Chicago City Council held a special meeting on Friday, days after four alderman called for such a meeting to ask the governor to declare a state of emergency over recent violence and looting - a proposal the mayor previously said was "grandstanding" before apparently reversing course.
Four Chicago aldermen on Wednesday called for a special meeting of the City Council to consider a resolution asking Illinois Gov. J.B. Pritzker to declare a state of emergency and deploy the Illinois National Guard to the city over recent unrest.
Alds. Leslie Hairston, Anthony Beale, Raymond Lopez and Anthony Napolitano issued the call in a letter to Chicago City Clerk Anna Valencia.
The letter called for a special meeting of the Chicago City Council at 10 a.m. on Friday to take up a resolution calling for the state of emergency and to hear from city and Cook County officials on efforts to address "the rioting, looting, destruction, and most importantly, the safety of all Chicagoans."
In the resolution, the group of aldermen say Chicago "has never seen more violence, unrest and organized looting," alleging residents and visitors are "afraid to travel" throughout the city.
"Businesses across our City have been subject to unyielding criminals, many on the brink of failure contemplating their future in Chicago," the resolution reads, going on to say, "The continued attacks against Chicago's collective safety will impact our residential real estate, current and future investments in our communities, and our City's future economic development."
The resolution calls on Pritzker to declare a state of emergency and deploy the Illinois National Guard to Chicago to assist the Chicago Police Department for no less than four months.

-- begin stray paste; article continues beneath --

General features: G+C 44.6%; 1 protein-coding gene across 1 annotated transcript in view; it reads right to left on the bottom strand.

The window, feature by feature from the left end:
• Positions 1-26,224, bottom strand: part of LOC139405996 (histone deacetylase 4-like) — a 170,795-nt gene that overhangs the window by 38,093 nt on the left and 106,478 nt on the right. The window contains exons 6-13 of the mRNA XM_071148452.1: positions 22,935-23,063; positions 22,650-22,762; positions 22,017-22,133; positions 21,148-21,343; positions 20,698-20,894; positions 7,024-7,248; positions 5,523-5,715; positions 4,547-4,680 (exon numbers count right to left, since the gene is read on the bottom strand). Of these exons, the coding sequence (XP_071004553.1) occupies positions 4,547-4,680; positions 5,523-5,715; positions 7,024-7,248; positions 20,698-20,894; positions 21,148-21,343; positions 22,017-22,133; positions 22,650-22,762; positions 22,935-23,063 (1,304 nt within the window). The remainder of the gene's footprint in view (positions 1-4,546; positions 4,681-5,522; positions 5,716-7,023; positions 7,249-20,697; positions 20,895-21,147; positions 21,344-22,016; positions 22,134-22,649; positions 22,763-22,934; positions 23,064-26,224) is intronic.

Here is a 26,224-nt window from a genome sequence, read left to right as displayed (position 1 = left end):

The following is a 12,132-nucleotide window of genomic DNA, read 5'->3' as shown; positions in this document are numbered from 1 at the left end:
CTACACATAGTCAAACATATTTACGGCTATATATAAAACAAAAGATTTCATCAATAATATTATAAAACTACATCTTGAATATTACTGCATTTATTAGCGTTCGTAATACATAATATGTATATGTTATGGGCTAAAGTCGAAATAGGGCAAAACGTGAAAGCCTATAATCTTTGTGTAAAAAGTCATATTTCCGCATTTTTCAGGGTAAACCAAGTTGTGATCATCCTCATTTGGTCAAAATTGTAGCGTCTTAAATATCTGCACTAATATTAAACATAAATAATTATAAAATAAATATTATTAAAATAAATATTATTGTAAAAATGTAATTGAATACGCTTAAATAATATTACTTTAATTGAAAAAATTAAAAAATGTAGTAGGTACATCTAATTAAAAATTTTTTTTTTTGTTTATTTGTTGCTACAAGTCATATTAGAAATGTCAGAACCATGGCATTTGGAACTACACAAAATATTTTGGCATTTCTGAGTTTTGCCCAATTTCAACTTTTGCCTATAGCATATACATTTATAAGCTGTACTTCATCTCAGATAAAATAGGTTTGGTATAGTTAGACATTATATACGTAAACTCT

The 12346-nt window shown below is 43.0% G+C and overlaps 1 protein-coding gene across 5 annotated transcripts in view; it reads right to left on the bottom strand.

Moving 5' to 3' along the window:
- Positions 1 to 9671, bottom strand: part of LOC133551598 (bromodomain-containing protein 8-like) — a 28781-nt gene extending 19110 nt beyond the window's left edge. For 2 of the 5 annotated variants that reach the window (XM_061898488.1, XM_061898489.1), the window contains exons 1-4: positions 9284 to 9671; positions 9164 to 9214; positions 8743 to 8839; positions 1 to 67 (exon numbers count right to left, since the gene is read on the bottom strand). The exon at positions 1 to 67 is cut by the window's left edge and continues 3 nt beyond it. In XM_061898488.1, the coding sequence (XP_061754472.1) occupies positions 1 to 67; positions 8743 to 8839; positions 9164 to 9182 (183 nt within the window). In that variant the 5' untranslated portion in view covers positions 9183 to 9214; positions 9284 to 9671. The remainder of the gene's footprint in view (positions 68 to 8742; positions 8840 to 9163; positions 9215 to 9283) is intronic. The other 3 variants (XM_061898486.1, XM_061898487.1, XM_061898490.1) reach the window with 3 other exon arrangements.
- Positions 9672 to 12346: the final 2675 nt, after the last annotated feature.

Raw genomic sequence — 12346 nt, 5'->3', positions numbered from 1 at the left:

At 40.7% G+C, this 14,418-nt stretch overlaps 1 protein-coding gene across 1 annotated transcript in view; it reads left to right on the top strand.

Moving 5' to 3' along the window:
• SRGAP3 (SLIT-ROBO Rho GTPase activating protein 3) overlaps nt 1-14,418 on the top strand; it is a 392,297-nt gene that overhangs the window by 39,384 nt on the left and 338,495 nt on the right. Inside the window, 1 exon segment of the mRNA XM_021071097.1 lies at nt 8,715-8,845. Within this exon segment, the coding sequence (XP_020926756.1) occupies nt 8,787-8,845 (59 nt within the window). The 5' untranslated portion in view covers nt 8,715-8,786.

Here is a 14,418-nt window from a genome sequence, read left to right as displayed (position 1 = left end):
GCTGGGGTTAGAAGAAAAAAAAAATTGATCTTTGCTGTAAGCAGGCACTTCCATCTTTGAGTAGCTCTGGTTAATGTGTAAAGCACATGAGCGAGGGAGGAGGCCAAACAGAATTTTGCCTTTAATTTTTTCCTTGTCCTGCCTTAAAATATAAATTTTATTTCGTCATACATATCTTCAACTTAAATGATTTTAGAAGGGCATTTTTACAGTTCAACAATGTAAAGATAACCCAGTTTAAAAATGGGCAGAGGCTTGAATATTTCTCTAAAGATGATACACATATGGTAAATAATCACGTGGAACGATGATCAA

Their call and the meeting itself came more than a week after chaos and looting erupted in the city's downtown on Aug. 10, resulting in more than 100 arrests and leaving more than a dozen officers injured as groups broke into stores and stole merchandise in several neighborhoods, according to police.
Cook County State's Attorney Kim Foxx said Thursday that her office had approved 42 of 43 felony cases brought by police. Most of the cases centered on charges of burglary and looting, but others included attempted murder, aggravated battery and resisting a police officer, theft, criminal damage to property and gun possession, Foxx said.
When asked about the four aldermen calling for the special meeting on Wednesday, Lightfoot said members of the group were "trying to seek media attention."
Two of the four "unfortunately have a history of grandstanding," Lightfoot said at an unrelated news conference, declining to say which aldermen she meant. "They don't listen, they don't ask questions and they're not really committed to answers."
"We need to make sure we are working together to find common ground," she continued, adding, "This isn't the way you get things done."
"It's quite foolish and it's unfortunate that they are grandstanding again on an issue that's so important," Lightfoot said.